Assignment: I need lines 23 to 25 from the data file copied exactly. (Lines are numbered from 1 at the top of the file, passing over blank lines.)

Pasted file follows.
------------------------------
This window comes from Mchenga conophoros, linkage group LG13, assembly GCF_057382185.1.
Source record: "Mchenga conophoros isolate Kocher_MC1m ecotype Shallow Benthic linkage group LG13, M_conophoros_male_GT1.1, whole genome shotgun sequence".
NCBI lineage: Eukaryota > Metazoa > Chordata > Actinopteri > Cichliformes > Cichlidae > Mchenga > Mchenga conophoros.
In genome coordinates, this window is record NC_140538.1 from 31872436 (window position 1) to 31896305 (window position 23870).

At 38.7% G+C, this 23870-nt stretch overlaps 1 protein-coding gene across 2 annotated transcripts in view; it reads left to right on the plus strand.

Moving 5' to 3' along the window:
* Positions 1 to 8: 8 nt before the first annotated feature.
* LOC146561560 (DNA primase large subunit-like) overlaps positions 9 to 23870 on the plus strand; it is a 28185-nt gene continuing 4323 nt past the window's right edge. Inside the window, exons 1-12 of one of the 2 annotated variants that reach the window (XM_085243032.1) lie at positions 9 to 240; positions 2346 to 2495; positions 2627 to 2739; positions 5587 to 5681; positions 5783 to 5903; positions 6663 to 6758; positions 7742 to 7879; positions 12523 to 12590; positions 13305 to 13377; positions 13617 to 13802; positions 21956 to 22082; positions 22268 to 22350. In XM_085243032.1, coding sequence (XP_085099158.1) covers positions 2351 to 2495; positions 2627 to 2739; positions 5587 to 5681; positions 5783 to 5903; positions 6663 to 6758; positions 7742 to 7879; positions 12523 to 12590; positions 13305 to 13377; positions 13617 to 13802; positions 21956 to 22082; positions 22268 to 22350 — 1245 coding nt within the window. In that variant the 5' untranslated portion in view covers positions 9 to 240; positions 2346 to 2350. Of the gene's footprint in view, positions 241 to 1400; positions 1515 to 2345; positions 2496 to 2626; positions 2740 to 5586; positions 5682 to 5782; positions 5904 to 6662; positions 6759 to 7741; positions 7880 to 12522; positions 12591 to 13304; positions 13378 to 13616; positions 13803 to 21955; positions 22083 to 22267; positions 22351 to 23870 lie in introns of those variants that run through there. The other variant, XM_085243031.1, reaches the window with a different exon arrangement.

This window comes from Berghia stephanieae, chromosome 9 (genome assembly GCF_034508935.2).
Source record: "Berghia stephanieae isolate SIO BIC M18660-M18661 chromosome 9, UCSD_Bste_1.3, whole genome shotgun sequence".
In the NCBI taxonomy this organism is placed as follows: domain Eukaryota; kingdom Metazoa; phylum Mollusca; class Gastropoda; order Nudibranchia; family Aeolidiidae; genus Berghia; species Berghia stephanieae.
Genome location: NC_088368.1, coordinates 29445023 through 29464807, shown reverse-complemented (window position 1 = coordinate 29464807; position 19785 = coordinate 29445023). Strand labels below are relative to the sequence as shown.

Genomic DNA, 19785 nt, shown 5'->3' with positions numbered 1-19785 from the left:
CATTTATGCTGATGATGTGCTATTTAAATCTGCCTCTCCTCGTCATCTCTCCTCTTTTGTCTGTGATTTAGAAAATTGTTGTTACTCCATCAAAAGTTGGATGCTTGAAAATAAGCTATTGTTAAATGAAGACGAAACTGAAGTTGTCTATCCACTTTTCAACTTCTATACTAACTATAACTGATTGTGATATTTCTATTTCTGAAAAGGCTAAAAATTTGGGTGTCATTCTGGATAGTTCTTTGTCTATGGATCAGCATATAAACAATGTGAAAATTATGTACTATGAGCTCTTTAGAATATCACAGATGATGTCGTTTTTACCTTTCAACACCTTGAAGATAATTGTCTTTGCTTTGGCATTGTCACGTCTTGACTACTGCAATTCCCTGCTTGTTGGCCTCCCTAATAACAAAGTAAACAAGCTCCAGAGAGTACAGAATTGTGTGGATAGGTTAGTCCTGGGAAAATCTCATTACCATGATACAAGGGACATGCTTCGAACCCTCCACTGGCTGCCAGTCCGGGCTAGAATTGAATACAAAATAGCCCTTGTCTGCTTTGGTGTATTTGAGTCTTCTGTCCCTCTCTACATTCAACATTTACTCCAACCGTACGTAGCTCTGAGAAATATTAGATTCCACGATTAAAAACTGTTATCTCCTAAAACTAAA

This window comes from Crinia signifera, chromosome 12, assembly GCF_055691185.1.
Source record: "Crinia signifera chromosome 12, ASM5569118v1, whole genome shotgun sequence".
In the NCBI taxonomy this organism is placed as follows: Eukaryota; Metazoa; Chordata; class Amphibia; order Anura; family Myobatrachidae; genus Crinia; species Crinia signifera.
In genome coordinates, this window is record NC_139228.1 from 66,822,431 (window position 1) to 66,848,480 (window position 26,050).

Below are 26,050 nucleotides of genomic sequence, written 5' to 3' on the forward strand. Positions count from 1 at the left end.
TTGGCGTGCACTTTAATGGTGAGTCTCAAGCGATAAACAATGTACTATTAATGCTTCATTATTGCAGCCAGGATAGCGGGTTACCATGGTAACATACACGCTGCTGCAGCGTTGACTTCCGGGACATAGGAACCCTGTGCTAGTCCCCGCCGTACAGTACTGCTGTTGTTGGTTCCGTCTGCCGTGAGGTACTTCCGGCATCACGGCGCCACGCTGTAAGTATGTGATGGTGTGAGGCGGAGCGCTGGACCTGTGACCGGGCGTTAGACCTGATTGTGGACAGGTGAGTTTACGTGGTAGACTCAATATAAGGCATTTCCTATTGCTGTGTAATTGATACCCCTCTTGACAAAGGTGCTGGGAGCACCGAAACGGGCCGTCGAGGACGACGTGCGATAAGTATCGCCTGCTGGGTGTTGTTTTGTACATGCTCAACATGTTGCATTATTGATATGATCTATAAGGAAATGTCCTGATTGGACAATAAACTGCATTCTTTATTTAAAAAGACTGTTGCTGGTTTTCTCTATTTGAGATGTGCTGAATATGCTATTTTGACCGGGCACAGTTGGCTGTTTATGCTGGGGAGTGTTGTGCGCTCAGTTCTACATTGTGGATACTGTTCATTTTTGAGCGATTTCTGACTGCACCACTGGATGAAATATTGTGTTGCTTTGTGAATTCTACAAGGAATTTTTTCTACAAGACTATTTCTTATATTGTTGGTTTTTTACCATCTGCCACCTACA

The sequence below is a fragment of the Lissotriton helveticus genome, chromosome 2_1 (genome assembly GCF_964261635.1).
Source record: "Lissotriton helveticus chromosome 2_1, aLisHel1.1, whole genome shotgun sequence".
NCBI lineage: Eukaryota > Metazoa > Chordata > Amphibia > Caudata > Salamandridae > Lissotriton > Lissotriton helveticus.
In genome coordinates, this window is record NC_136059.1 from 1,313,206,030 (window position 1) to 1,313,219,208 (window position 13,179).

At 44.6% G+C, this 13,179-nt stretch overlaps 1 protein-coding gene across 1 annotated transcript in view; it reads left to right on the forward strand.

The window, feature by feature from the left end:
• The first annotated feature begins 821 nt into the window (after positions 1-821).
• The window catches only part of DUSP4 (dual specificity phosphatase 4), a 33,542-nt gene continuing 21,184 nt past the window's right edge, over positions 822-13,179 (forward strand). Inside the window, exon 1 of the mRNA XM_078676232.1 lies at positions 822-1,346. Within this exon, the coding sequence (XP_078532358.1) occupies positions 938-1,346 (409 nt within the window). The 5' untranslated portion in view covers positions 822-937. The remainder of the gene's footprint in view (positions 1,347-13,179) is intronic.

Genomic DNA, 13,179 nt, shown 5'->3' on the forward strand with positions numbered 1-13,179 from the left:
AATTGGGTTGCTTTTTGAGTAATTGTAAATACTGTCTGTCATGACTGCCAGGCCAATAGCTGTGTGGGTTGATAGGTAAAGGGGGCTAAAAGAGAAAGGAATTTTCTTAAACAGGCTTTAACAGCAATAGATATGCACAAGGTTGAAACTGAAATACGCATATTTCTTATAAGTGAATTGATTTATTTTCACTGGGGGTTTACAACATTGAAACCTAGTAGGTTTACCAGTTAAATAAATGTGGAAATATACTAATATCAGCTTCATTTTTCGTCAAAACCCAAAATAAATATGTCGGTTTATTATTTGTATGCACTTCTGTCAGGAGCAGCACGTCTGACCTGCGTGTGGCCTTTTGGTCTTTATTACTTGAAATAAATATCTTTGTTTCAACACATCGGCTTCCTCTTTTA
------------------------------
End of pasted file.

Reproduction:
NCBI lineage: Eukaryota > Metazoa > Chordata > Amphibia > Caudata > Salamandridae > Lissotriton > Lissotriton helveticus.
In genome coordinates, this window is record NC_136059.1 from 1,313,206,030 (window position 1) to 1,313,219,208 (window position 13,179).

At 44.6% G+C, this 13,179-nt stretch overlaps 1 protein-coding gene across 1 annotated transcript in view; it reads left to right on the forward strand.